Contemporary game design is built on the blood, sweat, and tears of countless modders. MOBAs, tower defense, realistic squad shooters, walking simulators, survival royales, all started as mods. (For those keeping score: Aeon of Strife for Starcraft 1 or DOTA for Warcraft 3, innumerable tower defense UMS maps for Starcraft 1, Counter-Strike for Half-Life 1, Dear Esther for Half-Life 2, Day-Z for ARMA.)
Add the "prop hunt" to the list. The prop hunt is interior design meets hide and seek, where hiders "hide" in plain sight, disguised as the decorative clutter common in video game worlds, and seekers must guess what is inanimate clutter and what is sentient clutter. Arkane Studios' recent sci-fi shooter Prey (2017) cleverly commercializes this mechanic in a way that modders never could, and while it's nice to know they're paying attention to current trends, I think it's also important to remember the modders that usually get erased from game design histories. In this case, I argue that modders predate AAA design practice by at least 19 years.
CrateDM was a Quake 2 mod released on April 14, 1998, made in an hour by Chris "Shatter" Holden. As far as mods go, it was really simple from a technical perspective: a small map full of crates, and a PPM (plugin player model) that let players appear as crates, and no custom code or anything... which, I think, is brilliant. We often argue video games are made of code, and here was a new game genre created without any code at all!
Here is Holden's process and notes from the readme.txt:
Later on one day, I was experimenting with some PPM stuff while I was working on a new one, and I made a crate ppm. Now, this was just for testing things in the way of ppm creation, but I laughed my ass off watching it move around the map. I considered the possibility of DM one on one with both players using this crate ppm in a map with a lot of crates, thus you could spot running and "blend in" so to speak. I didn't really see any of the q2 maps that had the number of crates that I was looking for, so I spent around less than 20 minutes and tossed together a single room map. This room was just a large room with a LOT of crates and weapons/items. I sent the mod over to a friend and we played for several hours having a great time with it. The gameplay was insane, since the whole time it's just funny to see a crate sliding around the map, and then when you're mid battle, all of the sudden, your opponent disappears. It was extremely fun and creepy, so i figured, why not release it?This confession betrays a lot of modder's anxiety: He only spent 20 minutes on the map! "Don't expect anything flashy"! It's "just good fun with a dumb idea"! The young Holden of 1998 really wants us to believe that he barely cares about what he's made, and he's merely dropping it on us as a courtesy. But I think he made something arguably much more interesting than what he was doing commercially as a professional muzzle flash artist for a now-forgotten Quake-like, and if we read a lot into this, then maybe it was emotionally necessary for Holden to play down CrateDM as something supposedly insignificant and trivial.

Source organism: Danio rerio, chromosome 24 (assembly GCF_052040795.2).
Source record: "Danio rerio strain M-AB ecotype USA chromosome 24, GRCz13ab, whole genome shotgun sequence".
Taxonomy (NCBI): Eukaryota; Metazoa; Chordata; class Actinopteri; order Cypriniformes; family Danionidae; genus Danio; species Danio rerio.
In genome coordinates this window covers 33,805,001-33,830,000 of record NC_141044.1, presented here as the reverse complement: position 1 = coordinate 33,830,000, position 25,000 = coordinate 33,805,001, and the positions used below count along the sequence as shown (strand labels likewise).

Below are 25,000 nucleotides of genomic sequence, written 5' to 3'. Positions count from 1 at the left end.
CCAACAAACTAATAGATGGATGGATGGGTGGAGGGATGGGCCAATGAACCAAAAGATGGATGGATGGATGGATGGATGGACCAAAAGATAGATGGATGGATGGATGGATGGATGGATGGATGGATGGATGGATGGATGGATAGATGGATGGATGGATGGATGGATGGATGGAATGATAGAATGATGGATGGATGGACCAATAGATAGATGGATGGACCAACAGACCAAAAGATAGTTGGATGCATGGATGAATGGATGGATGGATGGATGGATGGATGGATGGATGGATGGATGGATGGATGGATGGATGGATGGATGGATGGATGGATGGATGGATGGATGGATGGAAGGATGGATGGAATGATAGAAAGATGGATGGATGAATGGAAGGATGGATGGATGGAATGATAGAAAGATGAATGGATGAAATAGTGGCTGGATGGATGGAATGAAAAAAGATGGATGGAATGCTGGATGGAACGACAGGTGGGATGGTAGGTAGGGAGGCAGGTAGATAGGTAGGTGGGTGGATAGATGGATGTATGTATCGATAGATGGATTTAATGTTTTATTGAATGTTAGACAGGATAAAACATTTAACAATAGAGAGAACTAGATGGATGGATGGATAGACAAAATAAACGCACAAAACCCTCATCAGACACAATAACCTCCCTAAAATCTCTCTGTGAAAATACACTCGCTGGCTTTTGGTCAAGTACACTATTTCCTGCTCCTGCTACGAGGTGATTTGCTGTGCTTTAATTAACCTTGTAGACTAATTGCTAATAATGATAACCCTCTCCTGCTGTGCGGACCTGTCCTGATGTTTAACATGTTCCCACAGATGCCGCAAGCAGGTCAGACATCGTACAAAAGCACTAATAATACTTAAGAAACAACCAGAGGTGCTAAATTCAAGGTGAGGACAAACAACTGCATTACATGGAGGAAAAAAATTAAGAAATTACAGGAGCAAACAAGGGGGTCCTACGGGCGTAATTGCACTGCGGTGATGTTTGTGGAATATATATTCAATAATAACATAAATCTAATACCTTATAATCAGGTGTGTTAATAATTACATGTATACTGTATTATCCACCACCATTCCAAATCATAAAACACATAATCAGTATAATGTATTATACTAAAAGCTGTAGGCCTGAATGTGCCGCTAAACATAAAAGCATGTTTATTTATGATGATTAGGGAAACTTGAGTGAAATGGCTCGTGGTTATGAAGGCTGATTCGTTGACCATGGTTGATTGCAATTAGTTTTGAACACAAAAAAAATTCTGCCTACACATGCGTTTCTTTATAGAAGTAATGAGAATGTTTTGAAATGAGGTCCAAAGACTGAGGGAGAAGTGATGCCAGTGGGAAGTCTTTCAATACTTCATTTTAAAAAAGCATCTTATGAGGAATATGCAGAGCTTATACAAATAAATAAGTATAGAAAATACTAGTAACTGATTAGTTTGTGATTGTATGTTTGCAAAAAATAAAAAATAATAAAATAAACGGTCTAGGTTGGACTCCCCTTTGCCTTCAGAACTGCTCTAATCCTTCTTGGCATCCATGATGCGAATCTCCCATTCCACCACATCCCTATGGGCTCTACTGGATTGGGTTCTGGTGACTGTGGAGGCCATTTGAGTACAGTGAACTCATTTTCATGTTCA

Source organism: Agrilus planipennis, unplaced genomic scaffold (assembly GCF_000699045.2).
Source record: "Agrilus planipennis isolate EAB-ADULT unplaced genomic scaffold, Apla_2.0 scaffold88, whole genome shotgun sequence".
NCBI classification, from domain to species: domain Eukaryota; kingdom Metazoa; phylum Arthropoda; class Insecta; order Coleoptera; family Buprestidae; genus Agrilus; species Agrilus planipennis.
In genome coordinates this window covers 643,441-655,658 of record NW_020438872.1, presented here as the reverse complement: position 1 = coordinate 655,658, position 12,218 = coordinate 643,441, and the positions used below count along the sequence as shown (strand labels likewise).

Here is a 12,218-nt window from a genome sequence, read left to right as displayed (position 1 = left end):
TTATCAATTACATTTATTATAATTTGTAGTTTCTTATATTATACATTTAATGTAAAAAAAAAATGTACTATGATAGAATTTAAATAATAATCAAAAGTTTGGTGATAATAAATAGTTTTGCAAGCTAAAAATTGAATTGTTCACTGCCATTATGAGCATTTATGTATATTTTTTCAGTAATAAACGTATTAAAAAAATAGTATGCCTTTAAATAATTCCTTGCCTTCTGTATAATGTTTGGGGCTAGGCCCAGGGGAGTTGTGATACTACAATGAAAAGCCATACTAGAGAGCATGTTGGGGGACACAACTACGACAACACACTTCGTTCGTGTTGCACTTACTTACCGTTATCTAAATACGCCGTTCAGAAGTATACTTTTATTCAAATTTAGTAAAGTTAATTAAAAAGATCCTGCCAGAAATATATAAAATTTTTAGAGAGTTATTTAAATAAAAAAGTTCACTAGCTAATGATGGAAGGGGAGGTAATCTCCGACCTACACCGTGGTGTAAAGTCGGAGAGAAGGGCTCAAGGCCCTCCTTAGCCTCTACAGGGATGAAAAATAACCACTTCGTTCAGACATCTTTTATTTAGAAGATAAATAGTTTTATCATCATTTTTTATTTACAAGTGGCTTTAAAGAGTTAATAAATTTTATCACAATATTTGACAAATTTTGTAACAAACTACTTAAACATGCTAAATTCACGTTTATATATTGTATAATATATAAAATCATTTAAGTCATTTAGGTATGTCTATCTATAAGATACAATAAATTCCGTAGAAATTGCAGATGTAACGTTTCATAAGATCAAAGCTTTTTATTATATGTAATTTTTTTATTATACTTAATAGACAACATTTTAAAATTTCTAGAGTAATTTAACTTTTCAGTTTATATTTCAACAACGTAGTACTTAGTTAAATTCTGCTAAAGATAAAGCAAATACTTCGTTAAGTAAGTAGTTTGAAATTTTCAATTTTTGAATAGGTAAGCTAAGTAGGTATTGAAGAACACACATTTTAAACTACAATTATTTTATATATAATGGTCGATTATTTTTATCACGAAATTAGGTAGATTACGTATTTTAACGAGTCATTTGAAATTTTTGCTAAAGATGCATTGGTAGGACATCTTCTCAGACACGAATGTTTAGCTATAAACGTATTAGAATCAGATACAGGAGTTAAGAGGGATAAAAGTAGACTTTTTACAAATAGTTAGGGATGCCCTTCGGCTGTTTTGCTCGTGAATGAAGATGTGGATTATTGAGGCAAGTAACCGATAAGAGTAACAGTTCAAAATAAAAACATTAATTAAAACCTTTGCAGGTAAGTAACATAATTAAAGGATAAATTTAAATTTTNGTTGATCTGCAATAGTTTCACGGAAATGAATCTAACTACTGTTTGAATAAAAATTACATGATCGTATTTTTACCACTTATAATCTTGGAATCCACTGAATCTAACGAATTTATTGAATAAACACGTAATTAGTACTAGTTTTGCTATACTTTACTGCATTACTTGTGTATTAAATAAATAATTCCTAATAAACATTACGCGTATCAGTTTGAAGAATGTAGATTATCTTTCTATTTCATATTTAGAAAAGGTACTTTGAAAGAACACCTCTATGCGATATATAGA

But first of all, I warn you, this is VERY simple, I made this entire thing in under an hour, the crate ppm is nothing more than a crate, period, don't expect anything flashy in this. It's just good fun with a dumb idea. :)
This is also real fun with bots, since it's harder to see them, but they can see you anywhere.
Fortunately, his fans were less bashful...
In 2002, Paul Ehreth made his own version for Half-Life 1, a mod called Boxwar. The community hub Planet Half-Life had this to say about it at the time:
Those of you who cut your FPS teeth many years ago may remember a little minimod for Quake 2 by the name of CrateDM. The idea was incredibly simple; everyone was a crate in a level full of crates. Before you begin to roll your eyes, consider this one simple fact; when you stop moving, you blend into the background. Thus sets the stage for one of the more unique gaming experiences out there. [...]Boxwar's most notable feature is the third person camera view, essential for understanding your body as a box instead of a person. It shows how a disembodied perspective helps us understand our relation to the rest of the game world, as part of a little diorama / scene we are assembling -- we better understand how well others will see us, and how we might blend-in with the rest of the world.
[...] Boxwar isn't the kind of thing that you play in order to be competitive or prove skill; rather, it falls under the category of "weird fun." Just select a box style and have fun sneaking up on people. It's really rather eerie to see the boxes gliding around the rooms and hiding. In fact, a third-person view feature lets you position yourself properly among stacks of boxes to blend in more effectively. If you can make it without being seen, you can often hide yourself higher up on a stack of them for a real surprise to anyone who's watching at eye level.
Both CrateDM and Boxwar settled on crates partly because they've been historically lampooned but also partly because of the design constraint on clutter: you needed to render a lot of in-game objects all at once, and plain boxes were basically one of simplest possible things to render. As computers and internet connections got better, that freed up games to pursue more complicated objects beyond just crates...